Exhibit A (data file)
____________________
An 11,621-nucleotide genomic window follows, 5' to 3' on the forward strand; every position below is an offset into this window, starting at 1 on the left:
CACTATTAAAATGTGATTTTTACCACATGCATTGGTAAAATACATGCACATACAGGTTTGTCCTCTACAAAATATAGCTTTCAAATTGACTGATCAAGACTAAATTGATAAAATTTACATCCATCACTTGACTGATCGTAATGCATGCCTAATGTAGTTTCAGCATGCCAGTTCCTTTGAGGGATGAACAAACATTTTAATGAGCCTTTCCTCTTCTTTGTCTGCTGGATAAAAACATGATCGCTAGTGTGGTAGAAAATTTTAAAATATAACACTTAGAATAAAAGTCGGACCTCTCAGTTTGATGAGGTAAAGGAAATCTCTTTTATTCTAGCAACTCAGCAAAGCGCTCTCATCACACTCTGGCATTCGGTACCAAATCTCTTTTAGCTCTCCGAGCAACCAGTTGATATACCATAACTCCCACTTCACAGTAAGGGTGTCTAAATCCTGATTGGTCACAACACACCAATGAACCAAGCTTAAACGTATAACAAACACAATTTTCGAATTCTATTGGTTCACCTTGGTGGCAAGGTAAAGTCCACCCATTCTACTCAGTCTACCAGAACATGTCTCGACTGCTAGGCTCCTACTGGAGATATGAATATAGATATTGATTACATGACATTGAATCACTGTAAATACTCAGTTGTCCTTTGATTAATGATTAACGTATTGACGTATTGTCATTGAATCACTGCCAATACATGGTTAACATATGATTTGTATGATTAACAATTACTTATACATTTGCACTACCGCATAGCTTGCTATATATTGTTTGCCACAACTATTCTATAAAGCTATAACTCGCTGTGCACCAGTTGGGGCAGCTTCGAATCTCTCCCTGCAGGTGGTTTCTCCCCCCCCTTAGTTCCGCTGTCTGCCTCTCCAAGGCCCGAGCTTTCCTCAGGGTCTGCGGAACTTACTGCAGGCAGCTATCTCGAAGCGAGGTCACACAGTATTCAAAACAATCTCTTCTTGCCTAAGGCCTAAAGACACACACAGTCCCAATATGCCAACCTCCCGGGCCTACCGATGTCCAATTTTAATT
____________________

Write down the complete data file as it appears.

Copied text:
An 11,621-nucleotide genomic window follows, 5' to 3' on the forward strand; every position below is an offset into this window, starting at 1 on the left:
CACTATTAAAATGTGATTTTTACCACATGCATTGGTAAAATACATGCACATACAGGTTTGTCCTCTACAAAATATAGCTTTCAAATTGACTGATCAAGACTAAATTGATAAAATTTACATCCATCACTTGACTGATCGTAATGCATGCCTAATGTAGTTTCAGCATGCCAGTTCCTTTGAGGGATGAACAAACATTTTAATGAGCCTTTCCTCTTCTTTGTCTGCTGGATAAAAACATGATCGCTAGTGTGGTAGAAAATTTTAAAATATAACACTTAGAATAAAAGTCGGACCTCTCAGTTTGATGAGGTAAAGGAAATCTCTTTTATTCTAGCAACTCAGCAAAGCGCTCTCATCACACTCTGGCATTCGGTACCAAATCTCTTTTAGCTCTCCGAGCAACCAGTTGATATACCATAACTCCCACTTCACAGTAAGGGTGTCTAAATCCTGATTGGTCACAACACACCAATGAACCAAGCTTAAACGTATAACAAACACAATTTTCGAATTCTATTGGTTCACCTTGGTGGCAAGGTAAAGTCCACCCATTCTACTCAGTCTACCAGAACATGTCTCGACTGCTAGGCTCCTACTGGAGATATGAATATAGATATTGATTACATGACATTGAATCACTGTAAATACTCAGTTGTCCTTTGATTAATGATTAACGTATTGACGTATTGTCATTGAATCACTGCCAATACATGGTTAACATATGATTTGTATGATTAACAATTACTTATACATTTGCACTACCGCATAGCTTGCTATATATTGTTTGCCACAACTATTCTATAAAGCTATAACTCGCTGTGCACCAGTTGGGGCAGCTTCGAATCTCTCCCTGCAGGTGGTTTCTCCCCCCCCTTAGTTCCGCTGTCTGCCTCTCCAAGGCCCGAGCTTTCCTCAGGGTCTGCGGAACTTACTGCAGGCAGCTATCTCGAAGCGAGGTCACACAGTATTCAAAACAATCTCTTCTTGCCTAAGGCCTAAAGACACACACAGTCCCAATATGCCAACCTCCCGGGCCTACCGATGTCCAATTTTAATT